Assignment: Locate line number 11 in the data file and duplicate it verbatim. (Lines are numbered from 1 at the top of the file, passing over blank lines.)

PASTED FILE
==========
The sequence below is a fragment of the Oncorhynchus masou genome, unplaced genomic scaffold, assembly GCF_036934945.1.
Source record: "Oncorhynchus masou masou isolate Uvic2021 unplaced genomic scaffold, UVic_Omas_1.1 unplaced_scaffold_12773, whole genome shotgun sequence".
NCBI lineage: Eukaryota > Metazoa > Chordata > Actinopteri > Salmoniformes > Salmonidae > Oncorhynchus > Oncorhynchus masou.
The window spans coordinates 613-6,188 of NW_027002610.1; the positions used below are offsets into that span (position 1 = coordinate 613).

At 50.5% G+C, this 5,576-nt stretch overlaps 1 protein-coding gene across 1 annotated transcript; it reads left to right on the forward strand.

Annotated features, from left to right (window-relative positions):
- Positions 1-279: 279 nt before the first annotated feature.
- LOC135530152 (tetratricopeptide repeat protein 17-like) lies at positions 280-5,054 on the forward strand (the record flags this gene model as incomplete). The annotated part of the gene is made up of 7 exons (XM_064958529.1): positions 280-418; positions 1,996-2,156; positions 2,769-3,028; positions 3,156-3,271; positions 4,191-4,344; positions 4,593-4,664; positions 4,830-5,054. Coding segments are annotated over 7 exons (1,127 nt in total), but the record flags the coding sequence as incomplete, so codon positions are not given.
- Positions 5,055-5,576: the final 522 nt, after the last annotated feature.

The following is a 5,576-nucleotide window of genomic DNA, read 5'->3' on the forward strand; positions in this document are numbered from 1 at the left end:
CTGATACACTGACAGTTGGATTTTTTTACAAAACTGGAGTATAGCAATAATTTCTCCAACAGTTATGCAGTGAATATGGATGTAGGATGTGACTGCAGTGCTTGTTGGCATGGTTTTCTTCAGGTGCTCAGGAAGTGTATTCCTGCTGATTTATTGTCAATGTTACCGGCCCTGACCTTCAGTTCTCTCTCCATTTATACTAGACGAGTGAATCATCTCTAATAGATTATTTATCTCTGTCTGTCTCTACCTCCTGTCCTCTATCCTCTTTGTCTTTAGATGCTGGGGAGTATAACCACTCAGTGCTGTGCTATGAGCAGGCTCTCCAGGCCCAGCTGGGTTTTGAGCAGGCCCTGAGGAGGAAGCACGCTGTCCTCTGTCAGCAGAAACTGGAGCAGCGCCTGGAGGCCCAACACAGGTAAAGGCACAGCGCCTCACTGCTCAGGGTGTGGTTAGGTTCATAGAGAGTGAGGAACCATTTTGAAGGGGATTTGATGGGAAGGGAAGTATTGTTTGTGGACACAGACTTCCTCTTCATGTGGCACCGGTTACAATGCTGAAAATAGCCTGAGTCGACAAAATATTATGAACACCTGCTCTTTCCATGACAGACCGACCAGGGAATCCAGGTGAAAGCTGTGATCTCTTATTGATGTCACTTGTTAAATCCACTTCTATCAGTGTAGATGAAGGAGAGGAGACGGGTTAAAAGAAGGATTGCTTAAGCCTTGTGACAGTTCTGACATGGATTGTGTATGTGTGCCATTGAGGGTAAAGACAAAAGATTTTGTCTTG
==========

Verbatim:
CTGATACACTGACAGTTGGATTTTTTTACAAAACTGGAGTATAGCAATAATTTCTCCAACAGTTATGCAGTGAATATGGATGTAGGATGTGACTGCAGTGCTTGTTGGCATGGTTTTCTTCAGGTGCTCAGGAAGTGTATTCCTGCTGATTTATTGTCAATGTTACCGGCCCTGACCTTCAGTTCTCTCTCCATTTATACTAGACGAGTGAATCATCTCTAATAGATTATTTATCTCTGTCTGTCTCTACCTCCTGTCCTCTATCCTCTTTGTCTTTAGATGCTGGGGAGTATAACCACTCAGTGCTGTGCTATGAGCAGGCTCTCCAGGCCCAGCTGGGTTTTGAGCAGGCCCTGAGGAGGAAGCACGCTGTCCTCTGTCAGCAGAAACTGGAGCAGCGCCTGGAGGCCCAACACAGGTAAAGGCACAGCGCCTCACTGCTCAGGGTGTGGTTAGGTTCATAGAGAGTGAGGAACCATTTTGAAGGGGATTTGATGGGAAGGGAAGTATTGTTTGTGGACACAGACTTCCTCTTCATGTGGCACCGGTTACAATGCTGAAAATAGCCTGAGTCGACAAAATATTATGAACACCTGCTCTTTCCATGACAGACCGACCAGGGAATCCAGGTGAAAGCTGTGATCTCTTATTGATGTCACTTGTTAAATCCACTTCTATCAGTGTAGATGAAGGAGAGGAGACGGGTTAAAAGAAGGATTGCTTAAGCCTTGTGACAGTTCTGACATGGATTGTGTATGTGTGCCATTGAGGGTAAAGACAAAAGATTTTGTCTTG